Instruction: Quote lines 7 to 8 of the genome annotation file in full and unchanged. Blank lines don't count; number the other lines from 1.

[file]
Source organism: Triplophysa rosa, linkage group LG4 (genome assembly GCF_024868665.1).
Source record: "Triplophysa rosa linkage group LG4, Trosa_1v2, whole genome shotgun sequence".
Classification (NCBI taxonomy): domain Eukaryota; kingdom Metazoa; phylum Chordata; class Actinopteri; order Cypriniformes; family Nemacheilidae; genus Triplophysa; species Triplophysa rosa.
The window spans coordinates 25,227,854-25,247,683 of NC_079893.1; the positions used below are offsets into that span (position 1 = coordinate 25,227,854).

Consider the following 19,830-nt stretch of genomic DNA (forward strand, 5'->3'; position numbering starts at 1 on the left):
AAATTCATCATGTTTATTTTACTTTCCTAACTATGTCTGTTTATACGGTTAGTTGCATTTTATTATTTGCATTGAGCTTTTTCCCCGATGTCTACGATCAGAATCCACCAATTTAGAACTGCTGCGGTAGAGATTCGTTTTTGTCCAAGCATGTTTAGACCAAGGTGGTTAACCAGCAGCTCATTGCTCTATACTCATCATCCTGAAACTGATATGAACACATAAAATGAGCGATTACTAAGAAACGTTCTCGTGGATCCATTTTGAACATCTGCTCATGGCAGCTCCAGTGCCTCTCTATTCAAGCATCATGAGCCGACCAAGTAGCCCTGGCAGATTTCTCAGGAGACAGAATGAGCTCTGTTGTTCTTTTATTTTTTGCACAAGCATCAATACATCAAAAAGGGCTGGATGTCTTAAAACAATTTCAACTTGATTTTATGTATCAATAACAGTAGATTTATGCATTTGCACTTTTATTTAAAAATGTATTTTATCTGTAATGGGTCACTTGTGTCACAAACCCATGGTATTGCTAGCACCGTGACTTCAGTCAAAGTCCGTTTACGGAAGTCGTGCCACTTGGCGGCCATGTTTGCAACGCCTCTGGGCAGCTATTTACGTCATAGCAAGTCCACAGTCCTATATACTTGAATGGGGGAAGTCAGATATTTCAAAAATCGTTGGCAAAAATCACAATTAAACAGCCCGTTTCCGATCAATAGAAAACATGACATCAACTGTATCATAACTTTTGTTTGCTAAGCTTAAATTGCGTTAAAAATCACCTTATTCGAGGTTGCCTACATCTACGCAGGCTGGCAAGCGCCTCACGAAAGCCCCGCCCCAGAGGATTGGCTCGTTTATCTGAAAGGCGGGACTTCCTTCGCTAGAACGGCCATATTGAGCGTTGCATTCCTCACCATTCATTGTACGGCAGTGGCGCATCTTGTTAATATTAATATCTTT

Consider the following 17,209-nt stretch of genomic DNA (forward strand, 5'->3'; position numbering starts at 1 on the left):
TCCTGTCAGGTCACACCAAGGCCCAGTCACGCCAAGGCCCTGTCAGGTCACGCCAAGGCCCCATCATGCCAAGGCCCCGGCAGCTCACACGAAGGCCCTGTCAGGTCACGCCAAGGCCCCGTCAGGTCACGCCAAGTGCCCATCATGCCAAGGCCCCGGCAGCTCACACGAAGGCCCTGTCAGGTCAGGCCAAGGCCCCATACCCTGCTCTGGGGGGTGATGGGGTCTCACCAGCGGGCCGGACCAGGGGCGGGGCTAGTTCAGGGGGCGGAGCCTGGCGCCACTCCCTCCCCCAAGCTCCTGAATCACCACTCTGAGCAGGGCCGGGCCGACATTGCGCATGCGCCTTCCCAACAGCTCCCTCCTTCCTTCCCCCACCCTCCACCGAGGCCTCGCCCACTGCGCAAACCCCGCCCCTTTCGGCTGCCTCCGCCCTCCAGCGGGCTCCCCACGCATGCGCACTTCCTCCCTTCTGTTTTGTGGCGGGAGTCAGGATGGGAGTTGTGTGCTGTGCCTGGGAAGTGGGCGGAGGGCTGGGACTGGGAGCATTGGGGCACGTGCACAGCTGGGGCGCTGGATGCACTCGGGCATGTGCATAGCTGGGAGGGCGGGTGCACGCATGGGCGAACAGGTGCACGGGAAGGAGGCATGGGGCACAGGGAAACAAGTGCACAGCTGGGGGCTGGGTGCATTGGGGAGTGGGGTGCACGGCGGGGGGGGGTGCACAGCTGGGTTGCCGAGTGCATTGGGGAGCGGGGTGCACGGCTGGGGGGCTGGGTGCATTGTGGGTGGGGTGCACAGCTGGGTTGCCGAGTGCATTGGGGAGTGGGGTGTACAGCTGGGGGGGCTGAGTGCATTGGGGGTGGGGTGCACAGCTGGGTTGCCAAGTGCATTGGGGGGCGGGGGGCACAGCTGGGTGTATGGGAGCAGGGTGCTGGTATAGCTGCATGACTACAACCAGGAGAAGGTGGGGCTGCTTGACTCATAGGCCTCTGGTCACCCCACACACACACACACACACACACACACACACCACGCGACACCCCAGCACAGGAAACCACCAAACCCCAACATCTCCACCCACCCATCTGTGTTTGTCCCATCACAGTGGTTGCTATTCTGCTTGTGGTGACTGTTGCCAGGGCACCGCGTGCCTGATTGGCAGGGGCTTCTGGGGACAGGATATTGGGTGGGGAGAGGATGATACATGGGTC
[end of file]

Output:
Consider the following 17,209-nt stretch of genomic DNA (forward strand, 5'->3'; position numbering starts at 1 on the left):
TCCTGTCAGGTCACACCAAGGCCCAGTCACGCCAAGGCCCTGTCAGGTCACGCCAAGGCCCCATCATGCCAAGGCCCCGGCAGCTCACACGAAGGCCCTGTCAGGTCACGCCAAGGCCCCGTCAGGTCACGCCAAGTGCCCATCATGCCAAGGCCCCGGCAGCTCACACGAAGGCCCTGTCAGGTCAGGCCAAGGCCCCATACCCTGCTCTGGGGGGTGATGGGGTCTCACCAGCGGGCCGGACCAGGGGCGGGGCTAGTTCAGGGGGCGGAGCCTGGCGCCACTCCCTCCCCCAAGCTCCTGAATCACCACTCTGAGCAGGGCCGGGCCGACATTGCGCATGCGCCTTCCCAACAGCTCCCTCCTTCCTTCCCCCACCCTCCACCGAGGCCTCGCCCACTGCGCAAACCCCGCCCCTTTCGGCTGCCTCCGCCCTCCAGCGGGCTCCCCACGCATGCGCACTTCCTCCCTTCTGTTTTGTGGCGGGAGTCAGGATGGGAGTTGTGTGCTGTGCCTGGGAAGTGGGCGGAGGGCTGGGACTGGGAGCATTGGGGCACGTGCACAGCTGGGGCGCTGGATGCACTCGGGCATGTGCATAGCTGGGAGGGCGGGTGCACGCATGGGCGAACAGGTGCACGGGAAGGAGGCATGGGGCACAGGGAAACAAGTGCACAGCTGGGGGCTGGGTGCATTGGGGAGTGGGGTGCACGGCGGGGGGGGGTGCACAGCTGGGTTGCCGAGTGCATTGGGGAGCGGGGTGCACGGCTGGGGGGCTGGGTGCATTGTGGGTGGGGTGCACAGCTGGGTTGCCGAGTGCATTGGGGAGTGGGGTGTACAGCTGGGGGGGCTGAGTGCATTGGGGGTGGGGTGCACAGCTGGGTTGCCAAGTGCATTGGGGGGCGGGGGGCACAGCTGGGTGTATGGGAGCAGGGTGCTGGTATAGCTGCATGACTACAACCAGGAGAAGGTGGGGCTGCTTGACTCATAGGCCTCTGGTCACCCCACACACACACACACACACACACACACACACCACGCGACACCCCAGCACAGGAAACCACCAAACCCCAACATCTCCACCCACCCATCTGTGTTTGTCCCATCACAGTGGTTGCTATTCTGCTTGTGGTGACTGTTGCCAGGGCACCGCGTGCCTGATTGGCAGGGGCTTCTGGGGACAGGATATTGGGTGGGGAGAGGATGATACATGGGTC